Comments on: The FT’s decline http://blogs.reuters.com/felix-salmon/2011/03/06/the-fts-decline/ A slice of lime in the soda Sun, 26 Oct 2014 19:05:02 +0000 hourly 1 http://wordpress.org/?v=4.2.5 By: rpmcestmoi http://blogs.reuters.com/felix-salmon/2011/03/06/the-fts-decline/comment-page-1/#comment-45261 Mon, 17 Dec 2012 20:56:13 +0000 http://blogs.reuters.com/felix-salmon/?p=7512#comment-45261 Nothing justifies that near 400 dollar price for a year for print. Nothing.

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By: asaramis http://blogs.reuters.com/felix-salmon/2011/03/06/the-fts-decline/comment-page-1/#comment-24532 Mon, 07 Mar 2011 14:31:55 +0000 http://blogs.reuters.com/felix-salmon/?p=7512#comment-24532 Question…doesn’t your salary come from a firm that charges 10-15k per terminal user to subsidize a money-losing news gathering organization? I wish we could all be that lucky. Can we please have the Felix Salmon of old back, the journo who walked the walk?

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By: asaramis http://blogs.reuters.com/felix-salmon/2011/03/06/the-fts-decline/comment-page-1/#comment-24531 Mon, 07 Mar 2011 14:31:54 +0000 http://blogs.reuters.com/felix-salmon/?p=7512#comment-24531 Question…doesn’t your salary come from a firm that charges 10-15k per terminal user to subsidize a money-losing news gathering organization? I wish we could all be that lucky. Can we please have the Felix Salmon of old back, the journo who walked the walk?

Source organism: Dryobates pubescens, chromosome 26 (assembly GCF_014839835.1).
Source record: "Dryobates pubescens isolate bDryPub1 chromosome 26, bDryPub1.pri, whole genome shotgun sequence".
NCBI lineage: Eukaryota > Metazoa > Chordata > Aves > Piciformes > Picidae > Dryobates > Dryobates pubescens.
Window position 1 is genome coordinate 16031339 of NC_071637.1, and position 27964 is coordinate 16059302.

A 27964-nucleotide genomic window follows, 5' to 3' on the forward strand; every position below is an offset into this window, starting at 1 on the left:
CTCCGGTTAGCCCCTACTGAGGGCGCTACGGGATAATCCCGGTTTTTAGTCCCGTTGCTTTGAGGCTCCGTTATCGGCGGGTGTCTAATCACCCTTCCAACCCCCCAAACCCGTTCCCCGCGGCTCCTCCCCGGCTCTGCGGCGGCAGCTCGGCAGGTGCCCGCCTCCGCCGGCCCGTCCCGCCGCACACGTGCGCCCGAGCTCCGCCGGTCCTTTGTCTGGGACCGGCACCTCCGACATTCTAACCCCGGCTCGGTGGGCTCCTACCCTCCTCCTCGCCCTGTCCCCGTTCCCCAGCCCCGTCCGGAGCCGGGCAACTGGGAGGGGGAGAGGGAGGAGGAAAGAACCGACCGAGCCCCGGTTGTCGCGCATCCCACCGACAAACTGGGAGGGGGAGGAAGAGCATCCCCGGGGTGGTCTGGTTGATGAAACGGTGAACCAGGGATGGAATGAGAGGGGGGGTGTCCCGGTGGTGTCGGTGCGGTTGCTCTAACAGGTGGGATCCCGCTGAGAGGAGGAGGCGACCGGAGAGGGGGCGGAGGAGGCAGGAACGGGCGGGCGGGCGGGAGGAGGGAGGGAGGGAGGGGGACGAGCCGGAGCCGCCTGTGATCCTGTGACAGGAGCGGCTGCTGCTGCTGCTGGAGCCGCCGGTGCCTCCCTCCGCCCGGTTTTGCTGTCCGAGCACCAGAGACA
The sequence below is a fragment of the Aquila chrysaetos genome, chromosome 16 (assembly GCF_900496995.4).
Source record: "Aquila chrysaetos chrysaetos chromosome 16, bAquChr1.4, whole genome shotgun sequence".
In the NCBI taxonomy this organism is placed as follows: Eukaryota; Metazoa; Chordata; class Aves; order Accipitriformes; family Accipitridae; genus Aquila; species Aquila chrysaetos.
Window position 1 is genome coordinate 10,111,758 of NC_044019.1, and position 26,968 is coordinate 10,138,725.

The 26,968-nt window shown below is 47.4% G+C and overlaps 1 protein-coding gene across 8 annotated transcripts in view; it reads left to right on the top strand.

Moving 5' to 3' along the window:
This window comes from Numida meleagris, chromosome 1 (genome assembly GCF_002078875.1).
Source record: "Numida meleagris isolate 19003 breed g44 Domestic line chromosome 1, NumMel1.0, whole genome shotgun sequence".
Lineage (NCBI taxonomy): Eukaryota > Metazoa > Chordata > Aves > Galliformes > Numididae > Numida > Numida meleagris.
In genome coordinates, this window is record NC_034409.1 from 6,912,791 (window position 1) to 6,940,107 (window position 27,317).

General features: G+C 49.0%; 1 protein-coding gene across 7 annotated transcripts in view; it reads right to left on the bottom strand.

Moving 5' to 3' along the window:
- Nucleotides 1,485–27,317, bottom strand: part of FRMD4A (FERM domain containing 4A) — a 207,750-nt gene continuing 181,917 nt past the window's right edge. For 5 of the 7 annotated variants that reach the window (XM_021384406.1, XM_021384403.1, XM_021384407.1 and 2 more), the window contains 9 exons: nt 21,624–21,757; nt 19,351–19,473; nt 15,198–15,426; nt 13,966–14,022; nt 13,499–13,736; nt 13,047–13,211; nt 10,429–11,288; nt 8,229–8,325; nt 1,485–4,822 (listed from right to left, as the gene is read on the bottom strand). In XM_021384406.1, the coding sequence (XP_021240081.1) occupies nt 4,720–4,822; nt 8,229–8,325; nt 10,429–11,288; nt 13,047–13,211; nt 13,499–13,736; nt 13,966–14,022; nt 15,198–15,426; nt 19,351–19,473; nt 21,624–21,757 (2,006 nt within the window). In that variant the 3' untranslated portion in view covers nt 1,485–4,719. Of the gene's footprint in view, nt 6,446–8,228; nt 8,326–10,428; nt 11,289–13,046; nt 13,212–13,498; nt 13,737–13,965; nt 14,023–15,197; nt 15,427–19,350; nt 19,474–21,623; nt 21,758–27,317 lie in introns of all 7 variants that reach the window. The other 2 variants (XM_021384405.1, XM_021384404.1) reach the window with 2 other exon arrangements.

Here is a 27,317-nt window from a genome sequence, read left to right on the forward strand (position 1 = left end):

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By: gsatell http://blogs.reuters.com/felix-salmon/2011/03/06/the-fts-decline/comment-page-1/#comment-24530 Mon, 07 Mar 2011 12:28:09 +0000 http://blogs.reuters.com/felix-salmon/?p=7512#comment-24530 Great article.

For me, a good general rule to follow is that advertisers are willing to pay more for consumers than consumers are willing to pay for content.

There are, of course, exceptions and FT might be one of them. However, I think you’re right to say that by going with a paywall, they are relegating themselves to the status of a niche medium.

– Greg